Laura Sampson, a postdoctoral fellow at Northwestern University’s Center for Interdisciplinary Exploration and Research in Astrophysics, received the award to continue her research on gravitational wave algorithms and to work on a music-based outreach program. Moriel Zelikowsky, a postdoctoral neuroscientist at the California Institute of Technology, will use her award to support a young female research mentee. The mentee will work with Zelikowsky on her research to identify the neuronal populations responsible for the effects of stress, with an eye toward mental health issues such as post-traumatic stress disorder.
MacArthur “Genius Grants”
The MacArthur Fellows Program awards fellowships to individuals who show a history of accomplishment that foreshadows continued advances and who demonstrate creativity in their work. The John D. and Catherine T. MacArthur Foundation announced this year’s awardees in September. Among them were two geobiologists at the California Institute of Technology: Dianne Newman, a professor of biology and geobiology, and Victoria Orphan, a professor of environmental science and geobiology. See the full list of fellows here.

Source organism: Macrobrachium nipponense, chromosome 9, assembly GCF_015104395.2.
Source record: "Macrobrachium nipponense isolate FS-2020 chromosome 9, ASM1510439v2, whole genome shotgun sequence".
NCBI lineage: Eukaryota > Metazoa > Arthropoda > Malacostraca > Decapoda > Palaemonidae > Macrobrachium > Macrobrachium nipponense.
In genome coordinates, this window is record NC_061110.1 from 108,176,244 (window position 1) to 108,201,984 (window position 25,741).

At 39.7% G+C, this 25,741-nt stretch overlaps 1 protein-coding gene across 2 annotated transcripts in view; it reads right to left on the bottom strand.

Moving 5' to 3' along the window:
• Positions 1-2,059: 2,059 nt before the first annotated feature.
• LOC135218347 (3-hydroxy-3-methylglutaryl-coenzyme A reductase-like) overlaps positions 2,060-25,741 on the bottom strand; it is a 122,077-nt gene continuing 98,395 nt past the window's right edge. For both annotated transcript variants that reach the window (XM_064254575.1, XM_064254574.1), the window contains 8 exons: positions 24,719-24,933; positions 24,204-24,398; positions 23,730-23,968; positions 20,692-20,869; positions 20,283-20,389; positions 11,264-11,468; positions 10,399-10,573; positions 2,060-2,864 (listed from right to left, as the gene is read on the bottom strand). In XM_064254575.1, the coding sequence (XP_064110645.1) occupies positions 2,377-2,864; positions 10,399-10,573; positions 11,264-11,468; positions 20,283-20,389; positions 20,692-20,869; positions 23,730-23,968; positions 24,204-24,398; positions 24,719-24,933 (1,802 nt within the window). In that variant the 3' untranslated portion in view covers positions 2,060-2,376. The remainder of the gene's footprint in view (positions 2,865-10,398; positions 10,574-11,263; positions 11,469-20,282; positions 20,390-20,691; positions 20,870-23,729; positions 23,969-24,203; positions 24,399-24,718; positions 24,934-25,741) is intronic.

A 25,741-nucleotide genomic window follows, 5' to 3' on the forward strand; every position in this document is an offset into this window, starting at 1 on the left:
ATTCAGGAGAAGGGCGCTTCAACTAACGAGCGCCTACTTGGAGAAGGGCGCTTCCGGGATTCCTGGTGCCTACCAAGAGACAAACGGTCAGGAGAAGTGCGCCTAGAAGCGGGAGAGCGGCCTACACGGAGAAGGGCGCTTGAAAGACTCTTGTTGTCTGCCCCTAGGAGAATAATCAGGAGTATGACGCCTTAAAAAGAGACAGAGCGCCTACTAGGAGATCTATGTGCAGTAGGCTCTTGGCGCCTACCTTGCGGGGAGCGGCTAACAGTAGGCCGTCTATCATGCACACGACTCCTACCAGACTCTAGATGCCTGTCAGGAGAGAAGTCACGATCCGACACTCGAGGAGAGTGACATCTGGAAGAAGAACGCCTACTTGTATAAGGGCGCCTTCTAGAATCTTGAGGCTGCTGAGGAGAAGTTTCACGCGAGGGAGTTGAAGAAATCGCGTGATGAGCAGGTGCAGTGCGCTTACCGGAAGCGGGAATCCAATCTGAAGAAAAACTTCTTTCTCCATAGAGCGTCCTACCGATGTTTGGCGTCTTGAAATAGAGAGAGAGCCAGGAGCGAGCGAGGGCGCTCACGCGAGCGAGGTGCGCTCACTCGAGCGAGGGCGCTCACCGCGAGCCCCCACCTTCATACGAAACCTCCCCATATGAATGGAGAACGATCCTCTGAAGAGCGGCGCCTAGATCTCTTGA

Council on Undergraduate Research Fellows Award
Jill Singer of the State University of New York–Buffalo State and Jeffrey Osborn of The College of New Jersey both received the Council on Undergraduate Research (CUR) Fellows Award. The CUR Fellows Award recognizes their research, in particular their programs involving undergraduate students. Both Singer and Osborn have encouraged undergraduate research at their institutions and at the national level.